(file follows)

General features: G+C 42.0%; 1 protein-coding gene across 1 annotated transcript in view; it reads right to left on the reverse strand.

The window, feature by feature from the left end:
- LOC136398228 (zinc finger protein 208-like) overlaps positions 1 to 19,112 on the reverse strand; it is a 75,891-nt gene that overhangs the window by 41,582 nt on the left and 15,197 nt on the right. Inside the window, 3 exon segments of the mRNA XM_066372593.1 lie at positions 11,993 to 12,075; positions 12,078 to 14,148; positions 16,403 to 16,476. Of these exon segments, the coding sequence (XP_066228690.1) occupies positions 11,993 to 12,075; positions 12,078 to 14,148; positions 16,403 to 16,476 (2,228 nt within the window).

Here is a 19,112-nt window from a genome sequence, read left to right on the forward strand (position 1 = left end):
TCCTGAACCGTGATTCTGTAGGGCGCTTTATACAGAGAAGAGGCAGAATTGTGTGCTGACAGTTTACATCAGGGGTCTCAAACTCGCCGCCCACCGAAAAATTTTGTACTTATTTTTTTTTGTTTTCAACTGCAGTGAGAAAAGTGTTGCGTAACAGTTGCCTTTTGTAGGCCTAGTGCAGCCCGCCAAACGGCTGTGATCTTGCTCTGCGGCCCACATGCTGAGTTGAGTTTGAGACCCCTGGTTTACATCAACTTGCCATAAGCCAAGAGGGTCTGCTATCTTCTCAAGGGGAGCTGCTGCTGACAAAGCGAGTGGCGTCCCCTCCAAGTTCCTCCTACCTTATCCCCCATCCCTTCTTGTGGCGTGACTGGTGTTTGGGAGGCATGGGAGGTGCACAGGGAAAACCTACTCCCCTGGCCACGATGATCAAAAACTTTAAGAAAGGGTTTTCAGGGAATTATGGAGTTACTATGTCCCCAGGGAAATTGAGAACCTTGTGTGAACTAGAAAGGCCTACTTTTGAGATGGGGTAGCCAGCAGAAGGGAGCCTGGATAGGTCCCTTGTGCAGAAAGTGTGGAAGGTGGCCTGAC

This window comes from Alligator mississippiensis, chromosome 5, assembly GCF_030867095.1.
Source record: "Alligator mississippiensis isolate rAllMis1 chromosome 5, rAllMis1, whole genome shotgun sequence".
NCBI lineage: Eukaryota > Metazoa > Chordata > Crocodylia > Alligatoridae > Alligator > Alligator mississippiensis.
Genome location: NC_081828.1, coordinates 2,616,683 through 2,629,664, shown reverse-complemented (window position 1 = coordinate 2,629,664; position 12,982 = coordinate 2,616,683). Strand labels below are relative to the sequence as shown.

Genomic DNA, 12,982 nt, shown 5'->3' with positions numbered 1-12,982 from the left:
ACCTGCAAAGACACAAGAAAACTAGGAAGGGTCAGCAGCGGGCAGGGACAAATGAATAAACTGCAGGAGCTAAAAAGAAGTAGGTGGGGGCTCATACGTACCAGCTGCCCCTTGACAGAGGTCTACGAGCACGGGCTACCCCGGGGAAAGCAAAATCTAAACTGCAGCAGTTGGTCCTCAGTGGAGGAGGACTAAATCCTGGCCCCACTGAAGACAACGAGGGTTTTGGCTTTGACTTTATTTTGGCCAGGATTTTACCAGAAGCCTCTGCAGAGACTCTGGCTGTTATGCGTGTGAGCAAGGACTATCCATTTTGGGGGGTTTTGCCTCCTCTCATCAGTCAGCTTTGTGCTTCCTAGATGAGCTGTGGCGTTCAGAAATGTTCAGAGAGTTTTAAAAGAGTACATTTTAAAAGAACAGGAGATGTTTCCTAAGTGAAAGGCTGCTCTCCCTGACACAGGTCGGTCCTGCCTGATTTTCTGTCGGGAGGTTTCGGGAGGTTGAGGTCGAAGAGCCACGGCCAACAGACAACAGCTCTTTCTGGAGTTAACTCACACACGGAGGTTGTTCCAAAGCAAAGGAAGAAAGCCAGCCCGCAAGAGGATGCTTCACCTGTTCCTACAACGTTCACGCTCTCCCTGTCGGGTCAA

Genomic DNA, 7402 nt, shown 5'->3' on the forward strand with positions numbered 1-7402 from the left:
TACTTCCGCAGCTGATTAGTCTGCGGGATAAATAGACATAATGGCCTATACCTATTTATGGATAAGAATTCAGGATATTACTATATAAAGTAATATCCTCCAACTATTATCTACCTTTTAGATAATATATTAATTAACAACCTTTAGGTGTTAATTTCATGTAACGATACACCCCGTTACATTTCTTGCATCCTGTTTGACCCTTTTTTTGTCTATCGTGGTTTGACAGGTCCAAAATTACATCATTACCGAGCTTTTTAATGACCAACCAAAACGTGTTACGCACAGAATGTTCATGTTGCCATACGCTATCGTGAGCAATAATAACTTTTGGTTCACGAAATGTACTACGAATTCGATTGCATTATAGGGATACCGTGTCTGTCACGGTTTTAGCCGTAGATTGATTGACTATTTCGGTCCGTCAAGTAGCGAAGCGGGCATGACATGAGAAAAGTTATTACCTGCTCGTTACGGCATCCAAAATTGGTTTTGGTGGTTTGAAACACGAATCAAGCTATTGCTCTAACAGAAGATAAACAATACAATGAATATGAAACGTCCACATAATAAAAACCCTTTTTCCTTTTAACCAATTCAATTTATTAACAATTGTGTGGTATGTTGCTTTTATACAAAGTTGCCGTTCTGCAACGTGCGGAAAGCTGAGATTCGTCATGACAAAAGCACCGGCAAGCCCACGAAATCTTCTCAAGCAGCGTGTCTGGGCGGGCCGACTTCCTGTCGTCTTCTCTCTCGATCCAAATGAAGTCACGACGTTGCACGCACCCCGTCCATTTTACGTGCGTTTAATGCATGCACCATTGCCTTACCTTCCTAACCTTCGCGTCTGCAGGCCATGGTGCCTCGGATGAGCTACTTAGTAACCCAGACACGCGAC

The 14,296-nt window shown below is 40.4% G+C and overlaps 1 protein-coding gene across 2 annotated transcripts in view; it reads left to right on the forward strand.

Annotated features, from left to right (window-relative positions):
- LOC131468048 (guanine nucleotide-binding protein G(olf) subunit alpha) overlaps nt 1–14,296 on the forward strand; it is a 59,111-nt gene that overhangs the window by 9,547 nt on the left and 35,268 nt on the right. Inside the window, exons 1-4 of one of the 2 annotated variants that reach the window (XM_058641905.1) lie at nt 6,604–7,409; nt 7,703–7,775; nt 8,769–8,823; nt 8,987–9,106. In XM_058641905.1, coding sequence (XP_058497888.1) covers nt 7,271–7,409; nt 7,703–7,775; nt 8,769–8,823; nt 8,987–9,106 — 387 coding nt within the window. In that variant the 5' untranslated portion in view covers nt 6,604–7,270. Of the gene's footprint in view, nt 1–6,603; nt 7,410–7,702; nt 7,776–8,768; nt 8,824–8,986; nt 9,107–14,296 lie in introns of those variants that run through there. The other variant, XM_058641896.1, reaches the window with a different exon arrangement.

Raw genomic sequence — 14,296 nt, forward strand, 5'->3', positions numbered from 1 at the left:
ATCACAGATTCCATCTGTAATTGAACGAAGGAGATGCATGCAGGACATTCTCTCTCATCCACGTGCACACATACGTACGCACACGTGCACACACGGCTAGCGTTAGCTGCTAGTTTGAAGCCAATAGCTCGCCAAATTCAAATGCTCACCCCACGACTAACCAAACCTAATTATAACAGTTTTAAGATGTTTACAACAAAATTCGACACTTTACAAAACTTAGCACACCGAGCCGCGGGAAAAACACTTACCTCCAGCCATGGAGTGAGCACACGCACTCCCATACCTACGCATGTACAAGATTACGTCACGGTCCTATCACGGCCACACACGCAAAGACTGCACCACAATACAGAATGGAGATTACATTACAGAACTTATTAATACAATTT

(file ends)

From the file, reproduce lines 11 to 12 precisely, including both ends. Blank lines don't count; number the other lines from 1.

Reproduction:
ACCTGCAAAGACACAAGAAAACTAGGAAGGGTCAGCAGCGGGCAGGGACAAATGAATAAACTGCAGGAGCTAAAAAGAAGTAGGTGGGGGCTCATACGTACCAGCTGCCCCTTGACAGAGGTCTACGAGCACGGGCTACCCCGGGGAAAGCAAAATCTAAACTGCAGCAGTTGGTCCTCAGTGGAGGAGGACTAAATCCTGGCCCCACTGAAGACAACGAGGGTTTTGGCTTTGACTTTATTTTGGCCAGGATTTTACCAGAAGCCTCTGCAGAGACTCTGGCTGTTATGCGTGTGAGCAAGGACTATCCATTTTGGGGGGTTTTGCCTCCTCTCATCAGTCAGCTTTGTGCTTCCTAGATGAGCTGTGGCGTTCAGAAATGTTCAGAGAGTTTTAAAAGAGTACATTTTAAAAGAACAGGAGATGTTTCCTAAGTGAAAGGCTGCTCTCCCTGACACAGGTCGGTCCTGCCTGATTTTCTGTCGGGAGGTTTCGGGAGGTTGAGGTCGAAGAGCCACGGCCAACAGACAACAGCTCTTTCTGGAGTTAACTCACACACGGAGGTTGTTCCAAAGCAAAGGAAGAAAGCCAGCCCGCAAGAGGATGCTTCACCTGTTCCTACAACGTTCACGCTCTCCCTGTCGGGTCAA

Genomic DNA, 7402 nt, shown 5'->3' on the forward strand with positions numbered 1-7402 from the left: